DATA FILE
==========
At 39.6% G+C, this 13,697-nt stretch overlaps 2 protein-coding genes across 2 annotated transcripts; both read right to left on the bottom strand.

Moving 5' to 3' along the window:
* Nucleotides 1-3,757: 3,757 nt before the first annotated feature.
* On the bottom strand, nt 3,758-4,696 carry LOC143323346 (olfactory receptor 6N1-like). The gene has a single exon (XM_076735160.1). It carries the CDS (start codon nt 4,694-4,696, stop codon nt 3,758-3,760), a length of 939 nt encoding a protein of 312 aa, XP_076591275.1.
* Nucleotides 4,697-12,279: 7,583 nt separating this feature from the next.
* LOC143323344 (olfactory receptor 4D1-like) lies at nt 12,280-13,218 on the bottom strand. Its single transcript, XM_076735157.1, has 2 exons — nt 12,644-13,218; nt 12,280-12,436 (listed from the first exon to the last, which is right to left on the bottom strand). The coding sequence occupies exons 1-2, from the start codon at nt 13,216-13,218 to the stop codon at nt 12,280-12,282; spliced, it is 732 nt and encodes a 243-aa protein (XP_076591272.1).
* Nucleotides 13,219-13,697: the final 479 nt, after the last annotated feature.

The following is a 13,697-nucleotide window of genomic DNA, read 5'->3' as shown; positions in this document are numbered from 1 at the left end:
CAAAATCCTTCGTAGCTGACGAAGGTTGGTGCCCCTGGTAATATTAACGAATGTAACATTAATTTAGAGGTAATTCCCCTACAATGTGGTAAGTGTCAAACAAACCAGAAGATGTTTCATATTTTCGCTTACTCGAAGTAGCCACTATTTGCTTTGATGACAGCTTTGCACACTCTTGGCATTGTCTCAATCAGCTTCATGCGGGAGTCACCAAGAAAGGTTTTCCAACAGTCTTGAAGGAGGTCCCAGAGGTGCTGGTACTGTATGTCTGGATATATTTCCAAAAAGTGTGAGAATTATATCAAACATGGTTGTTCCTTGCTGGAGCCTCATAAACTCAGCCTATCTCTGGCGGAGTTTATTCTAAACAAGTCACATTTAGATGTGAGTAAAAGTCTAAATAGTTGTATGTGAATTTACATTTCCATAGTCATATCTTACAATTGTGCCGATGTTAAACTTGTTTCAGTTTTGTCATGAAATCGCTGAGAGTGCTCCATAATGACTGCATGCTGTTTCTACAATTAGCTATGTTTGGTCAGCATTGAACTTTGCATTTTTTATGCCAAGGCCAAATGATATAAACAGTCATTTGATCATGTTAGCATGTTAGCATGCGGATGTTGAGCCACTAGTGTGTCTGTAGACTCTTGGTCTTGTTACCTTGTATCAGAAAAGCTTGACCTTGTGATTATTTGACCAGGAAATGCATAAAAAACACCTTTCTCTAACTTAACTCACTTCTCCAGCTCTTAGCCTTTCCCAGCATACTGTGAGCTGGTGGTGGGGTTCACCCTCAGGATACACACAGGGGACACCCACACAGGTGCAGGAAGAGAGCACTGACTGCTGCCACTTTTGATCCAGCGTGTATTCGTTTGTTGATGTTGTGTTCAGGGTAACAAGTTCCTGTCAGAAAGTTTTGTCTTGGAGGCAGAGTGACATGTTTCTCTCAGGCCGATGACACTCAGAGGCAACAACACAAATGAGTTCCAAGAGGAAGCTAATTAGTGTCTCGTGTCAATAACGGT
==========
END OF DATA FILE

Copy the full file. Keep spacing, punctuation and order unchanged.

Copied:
At 39.6% G+C, this 13,697-nt stretch overlaps 2 protein-coding genes across 2 annotated transcripts; both read right to left on the bottom strand.

Moving 5' to 3' along the window:
* Nucleotides 1-3,757: 3,757 nt before the first annotated feature.
* On the bottom strand, nt 3,758-4,696 carry LOC143323346 (olfactory receptor 6N1-like). The gene has a single exon (XM_076735160.1). It carries the CDS (start codon nt 4,694-4,696, stop codon nt 3,758-3,760), a length of 939 nt encoding a protein of 312 aa, XP_076591275.1.
* Nucleotides 4,697-12,279: 7,583 nt separating this feature from the next.
* LOC143323344 (olfactory receptor 4D1-like) lies at nt 12,280-13,218 on the bottom strand. Its single transcript, XM_076735157.1, has 2 exons — nt 12,644-13,218; nt 12,280-12,436 (listed from the first exon to the last, which is right to left on the bottom strand). The coding sequence occupies exons 1-2, from the start codon at nt 13,216-13,218 to the stop codon at nt 12,280-12,282; spliced, it is 732 nt and encodes a 243-aa protein (XP_076591272.1).
* Nucleotides 13,219-13,697: the final 479 nt, after the last annotated feature.

The following is a 13,697-nucleotide window of genomic DNA, read 5'->3' as shown; positions in this document are numbered from 1 at the left end:
CAAAATCCTTCGTAGCTGACGAAGGTTGGTGCCCCTGGTAATATTAACGAATGTAACATTAATTTAGAGGTAATTCCCCTACAATGTGGTAAGTGTCAAACAAACCAGAAGATGTTTCATATTTTCGCTTACTCGAAGTAGCCACTATTTGCTTTGATGACAGCTTTGCACACTCTTGGCATTGTCTCAATCAGCTTCATGCGGGAGTCACCAAGAAAGGTTTTCCAACAGTCTTGAAGGAGGTCCCAGAGGTGCTGGTACTGTATGTCTGGATATATTTCCAAAAAGTGTGAGAATTATATCAAACATGGTTGTTCCTTGCTGGAGCCTCATAAACTCAGCCTATCTCTGGCGGAGTTTATTCTAAACAAGTCACATTTAGATGTGAGTAAAAGTCTAAATAGTTGTATGTGAATTTACATTTCCATAGTCATATCTTACAATTGTGCCGATGTTAAACTTGTTTCAGTTTTGTCATGAAATCGCTGAGAGTGCTCCATAATGACTGCATGCTGTTTCTACAATTAGCTATGTTTGGTCAGCATTGAACTTTGCATTTTTTATGCCAAGGCCAAATGATATAAACAGTCATTTGATCATGTTAGCATGTTAGCATGCGGATGTTGAGCCACTAGTGTGTCTGTAGACTCTTGGTCTTGTTACCTTGTATCAGAAAAGCTTGACCTTGTGATTATTTGACCAGGAAATGCATAAAAAACACCTTTCTCTAACTTAACTCACTTCTCCAGCTCTTAGCCTTTCCCAGCATACTGTGAGCTGGTGGTGGGGTTCACCCTCAGGATACACACAGGGGACACCCACACAGGTGCAGGAAGAGAGCACTGACTGCTGCCACTTTTGATCCAGCGTGTATTCGTTTGTTGATGTTGTGTTCAGGGTAACAAGTTCCTGTCAGAAAGTTTTGTCTTGGAGGCAGAGTGACATGTTTCTCTCAGGCCGATGACACTCAGAGGCAACAACACAAATGAGTTCCAAGAGGAAGCTAATTAGTGTCTCGTGTCAATAACGGT